Words and images by Simon Pepper
The former-LCC Ossulston Street housing estate may be familiar to British Library users entering through the courtyard on the St Pancras (east) side. Look to your left and you can’t miss it. Built between 1927 and 1937, and running north from just behind the hotel on Euston Road to Hampden Street in Somers Town, its white painted rendered facades, imposing archways and the scale of its blocks (the longest runs continuously for more than 200 yards), make it quite unlike the conventional Neo-Georgian LCC housing schemes from the same period. Many see architectural links with Viennese social housing. Indeed, the LCC superintending architect, George Topham Forrest, visited Vienna in 1927. It provides one of the few documented links between British inter-war council housing and some of the most influential European Modernist housing.
Under pressure to provide affordable central housing on a confined and expensive site, Topham Forrest made a special case for building up to nine storeys, with lifts. If implemented in full it would have given London its first blocks of high-rise housing for working-class tenants. Shops on the ground floor were to stand under two office floors, two floors of private flats and five floors of council flats with rooftop play areas (profits on the commercial elements to cross-subsidise the LCC flats). Although the commercial parts were never implemented, and most of the scheme finally rose only to six floors, it retained many of the “Viennese” features, notably the distinctive broken profile which had originally peaked in the proposed nine-storey central wing of Levita House (named for Colonel Sir Cecil Levita, chairman of the LCC Housing Committee 1922-8). The early phases of the completed scheme (Chamberlain House, opened February 1928 by Neville Chamberlain, then Minister of Health) included central heating, all-electric flats, and sheltered access balconies with spaces in which to park babies in prams. As a “special case” the central wing of Levita House rose to seven floors, with a single lift. The site plan shows an earlier 1925 proposal (also 9 floors in height but planned as courtyard blocks), the 1927 post-Vienna scheme, and the construction phases of the completed scheme.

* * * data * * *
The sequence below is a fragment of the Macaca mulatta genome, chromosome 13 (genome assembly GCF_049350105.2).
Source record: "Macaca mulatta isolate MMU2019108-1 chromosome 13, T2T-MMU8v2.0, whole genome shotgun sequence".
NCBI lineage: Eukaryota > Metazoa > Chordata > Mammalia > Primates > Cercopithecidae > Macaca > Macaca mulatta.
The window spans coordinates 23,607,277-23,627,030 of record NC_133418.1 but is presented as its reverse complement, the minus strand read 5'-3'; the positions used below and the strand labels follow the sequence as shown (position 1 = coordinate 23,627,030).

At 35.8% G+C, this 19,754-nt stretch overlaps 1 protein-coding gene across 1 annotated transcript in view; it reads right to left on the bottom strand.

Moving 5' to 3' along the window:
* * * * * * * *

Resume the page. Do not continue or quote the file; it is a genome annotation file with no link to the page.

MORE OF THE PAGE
The Ossulston estate passed to the London Borough of Camden when the GLC was abolished. Later it was sold to SPH Housing, on a “lease-back” arrangement with the council. Appropriately, the pioneering LCC scheme is now owned by the successor body to the St Pancras Housing Trust, which was founded by Father Basil Jellicoe in the 1920s, another pioneer in inter-war social housing (there is a permanent display of SPHT designs in the lower ground floor of the British Library, and the housing itself is well worth a short walk). For the genesis of the Ossulston street experiment, see: Simon Pepper, “Ossulston Street: Early LCC Experiments in High-Rise Housing, 1925-29,” The London Journal, Vol. 7, 1 (1981): 45-64.
Simon Pepper is Professor of Architecture at the University of Liverpool. Work on Ossulston Street launched a larger project on the Early History of High Rise Housing in Britain, funded by the Arts & Humanities Research Council, which has recently been completed. He is currently (in collaboration with Professor Alistair Black of Leeds MU) completing another AHRC project on Early Public Library Buildings in Britain.
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